Motor Vehicle Crash-related Injury Causation Scenarios for Disabling Injuries in Children

Principal InvestigatorMark R. Zonfrillo, MD, MSCE, The Children’s Hospital of Philadelphia

Below is an executive summary of this line of research. Please note that each summary describes results and interpretation that may not be final. Final interpretation of results will be in the peer-reviewed literature.

Motor vehicle crashes (MVCs) are the most common mechanism of spinal injury in children, and spinal cord injuries result in the most residual physical disability in children. This study aimed to expand upon knowledge of the patterns of injuries and their associated causation scenarios for restrained child occupants in MVCs to gain insight into how loads of the crash and restraint system are transferred to the spinal column.

A case series of crash investigations were identified from the Crash Injury Research and Engineering Network (CIREN) database, operated by the National Highway Traffic Safety Administration (NHTSA). CIREN obtains detailed crash investigation data from crashes involving a sample of patients admitted to a network of level-one trauma centers in the U.S. Cases included child occupants under 18 years old with at least one AIS 2+ spinal injury from vehicles model year 1990 and newer. Only patients properly restrained in a harness child restraint system, belt-positioning booster seat, or lap and shoulder belt were included. Rollover crashes were excluded, as were occupants with pre-existing co-morbidities contributing to spinal injury or with limited injury information.

A multi-disciplinary Case Review Team studied 42 cases meeting the inclusion criteria to determine injury causation scenarios. The case review process included review of crash conditions, restraint and occupant characteristics, occupant injuries, and occupant contact points within the vehicle. Data summaries included estimates of the vehicle dynamics and occupant kinematics during the crash, and detailed descriptions of the injuries by body region, type of injury, and severity.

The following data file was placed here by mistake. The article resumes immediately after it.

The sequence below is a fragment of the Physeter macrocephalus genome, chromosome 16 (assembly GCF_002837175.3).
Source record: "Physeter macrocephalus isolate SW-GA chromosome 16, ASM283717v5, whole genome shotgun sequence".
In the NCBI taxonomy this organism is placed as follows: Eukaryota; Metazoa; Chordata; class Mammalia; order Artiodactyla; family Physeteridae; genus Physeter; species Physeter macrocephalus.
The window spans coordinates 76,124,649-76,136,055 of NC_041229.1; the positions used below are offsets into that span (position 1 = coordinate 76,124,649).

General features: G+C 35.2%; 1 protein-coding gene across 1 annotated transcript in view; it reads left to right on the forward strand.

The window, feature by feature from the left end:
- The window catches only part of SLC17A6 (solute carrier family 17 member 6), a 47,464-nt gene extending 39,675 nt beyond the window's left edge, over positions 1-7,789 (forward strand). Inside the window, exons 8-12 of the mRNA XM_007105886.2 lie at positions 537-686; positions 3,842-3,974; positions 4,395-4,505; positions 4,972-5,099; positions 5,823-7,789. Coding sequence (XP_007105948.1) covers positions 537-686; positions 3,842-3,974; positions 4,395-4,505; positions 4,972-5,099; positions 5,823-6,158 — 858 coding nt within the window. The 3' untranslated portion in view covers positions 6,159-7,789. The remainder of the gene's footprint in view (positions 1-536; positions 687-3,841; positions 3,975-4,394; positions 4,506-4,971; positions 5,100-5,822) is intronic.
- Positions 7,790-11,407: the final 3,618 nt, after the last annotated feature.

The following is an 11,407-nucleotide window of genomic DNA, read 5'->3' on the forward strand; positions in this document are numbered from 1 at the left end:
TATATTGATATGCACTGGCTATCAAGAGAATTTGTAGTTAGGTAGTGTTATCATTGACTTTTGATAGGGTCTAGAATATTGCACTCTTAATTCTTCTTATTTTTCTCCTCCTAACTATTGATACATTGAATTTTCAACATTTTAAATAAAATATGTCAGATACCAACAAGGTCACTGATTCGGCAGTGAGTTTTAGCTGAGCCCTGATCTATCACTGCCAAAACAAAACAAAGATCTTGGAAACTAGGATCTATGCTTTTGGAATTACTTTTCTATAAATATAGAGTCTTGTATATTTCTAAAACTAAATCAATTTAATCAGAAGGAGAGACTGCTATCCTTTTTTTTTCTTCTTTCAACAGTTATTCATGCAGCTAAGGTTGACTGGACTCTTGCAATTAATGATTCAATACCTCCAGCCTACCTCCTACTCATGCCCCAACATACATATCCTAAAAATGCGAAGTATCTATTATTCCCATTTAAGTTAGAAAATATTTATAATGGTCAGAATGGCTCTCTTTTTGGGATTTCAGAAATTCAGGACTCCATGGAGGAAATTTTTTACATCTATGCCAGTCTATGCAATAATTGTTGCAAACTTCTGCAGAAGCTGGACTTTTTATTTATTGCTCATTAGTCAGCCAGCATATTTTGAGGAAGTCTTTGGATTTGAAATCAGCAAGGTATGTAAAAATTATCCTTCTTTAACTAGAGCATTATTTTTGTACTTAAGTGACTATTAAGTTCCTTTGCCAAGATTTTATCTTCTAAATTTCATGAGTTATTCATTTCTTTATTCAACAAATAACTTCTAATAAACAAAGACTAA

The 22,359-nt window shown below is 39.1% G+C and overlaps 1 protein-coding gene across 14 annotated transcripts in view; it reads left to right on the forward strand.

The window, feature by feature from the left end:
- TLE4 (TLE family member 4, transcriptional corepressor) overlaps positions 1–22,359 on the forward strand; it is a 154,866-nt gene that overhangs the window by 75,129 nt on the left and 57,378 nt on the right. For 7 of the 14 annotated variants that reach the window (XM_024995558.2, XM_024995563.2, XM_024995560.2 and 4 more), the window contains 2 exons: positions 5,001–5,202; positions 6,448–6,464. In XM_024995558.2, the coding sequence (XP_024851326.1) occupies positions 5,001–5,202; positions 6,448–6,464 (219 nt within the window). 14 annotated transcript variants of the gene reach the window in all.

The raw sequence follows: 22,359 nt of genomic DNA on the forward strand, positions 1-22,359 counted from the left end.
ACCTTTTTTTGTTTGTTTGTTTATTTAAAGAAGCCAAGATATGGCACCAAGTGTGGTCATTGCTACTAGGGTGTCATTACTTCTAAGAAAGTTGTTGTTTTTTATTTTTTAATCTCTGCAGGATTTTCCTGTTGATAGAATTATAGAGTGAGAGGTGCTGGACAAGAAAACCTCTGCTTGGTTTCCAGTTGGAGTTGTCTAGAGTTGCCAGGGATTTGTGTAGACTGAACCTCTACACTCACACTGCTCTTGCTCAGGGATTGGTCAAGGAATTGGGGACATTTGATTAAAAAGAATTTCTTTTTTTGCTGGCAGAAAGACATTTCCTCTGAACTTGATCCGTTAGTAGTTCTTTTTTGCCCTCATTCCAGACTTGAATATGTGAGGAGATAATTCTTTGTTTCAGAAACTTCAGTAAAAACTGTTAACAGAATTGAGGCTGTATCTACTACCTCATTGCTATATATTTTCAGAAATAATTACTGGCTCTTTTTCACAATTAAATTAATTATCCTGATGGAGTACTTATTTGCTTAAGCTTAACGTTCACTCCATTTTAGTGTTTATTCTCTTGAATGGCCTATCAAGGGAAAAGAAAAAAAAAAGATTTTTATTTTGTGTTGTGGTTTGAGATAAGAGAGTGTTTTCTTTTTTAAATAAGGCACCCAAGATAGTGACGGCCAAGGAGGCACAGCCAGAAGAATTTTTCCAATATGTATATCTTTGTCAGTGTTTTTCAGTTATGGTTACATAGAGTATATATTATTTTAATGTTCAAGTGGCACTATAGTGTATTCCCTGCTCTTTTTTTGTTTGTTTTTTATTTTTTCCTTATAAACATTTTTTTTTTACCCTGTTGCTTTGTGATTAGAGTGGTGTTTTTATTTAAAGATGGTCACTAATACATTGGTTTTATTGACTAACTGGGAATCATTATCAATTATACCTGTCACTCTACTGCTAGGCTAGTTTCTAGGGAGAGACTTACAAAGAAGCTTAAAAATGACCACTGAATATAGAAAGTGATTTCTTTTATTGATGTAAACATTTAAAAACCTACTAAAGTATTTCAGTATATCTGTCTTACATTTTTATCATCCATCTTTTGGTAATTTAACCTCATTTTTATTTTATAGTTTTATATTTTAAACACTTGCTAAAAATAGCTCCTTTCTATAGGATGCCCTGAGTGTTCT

The cases included 97 distinct AIS 2+ spinal injuries, with fracture as the most common injury type (80 percent). Spinal injuries predominantly occurred in high-speed frontal crashes of passenger cars with front-row teenage occupants who sustained non-fatal vertebral fractures from flexion over the belt or harness or direct contact from the vehicle interior. The majority of the crashes (62 percent) were frontal and at a relatively high speed, with an average delta V (the instantaneous change in velocity, an accepted measure of crash severity) of 51 km/h.

The results of this study align with prior work showing that occupants who are restrained and in non-rollover crashes with spinal trauma sustain mostly vertebral fractures and relatively few cord injuries. Although these fractures are less disabling than cord injuries, they still result in hospitalization and measurable morbidity. Because these crashes were predominantly high-speed and involved teenage occupants, there are important implications for prevention strategies and countermeasures. Future work should focus on additional means to further mitigate MVC-related spinal trauma in children while continuing to limit head excursion and resultant injuries.

 

Project Team Members:
Kristy Arbogast, PhD, The Children’s Hospital of Philadelphia; Caitlin Locey, BS, The Children’s Hospital of Philadelphia

Students:
Steven R. Scarfone, The University of Pennsylvania; Alexandra Conway, Brown University

IAB Mentors:
Uwe Meissner, Technical Advisor; John Combest, Nissan Technical Center North America Inc.; Christina Mullen, State Farm Mutual Automobile Insurance Company; Richard Bandstra, Volkswagen Group of America; Schuyler St. Lawrence, Toyota Motor North America Inc.

About This Center

This Center is made possible through a grant from the National Science Foundation (NSF) which unites CHOP, University of Pennsylvania, and The Ohio State University researchers with R&D leaders in the automotive and insurance industries to translate research findings into tangible innovations in safety technology and public education programs.

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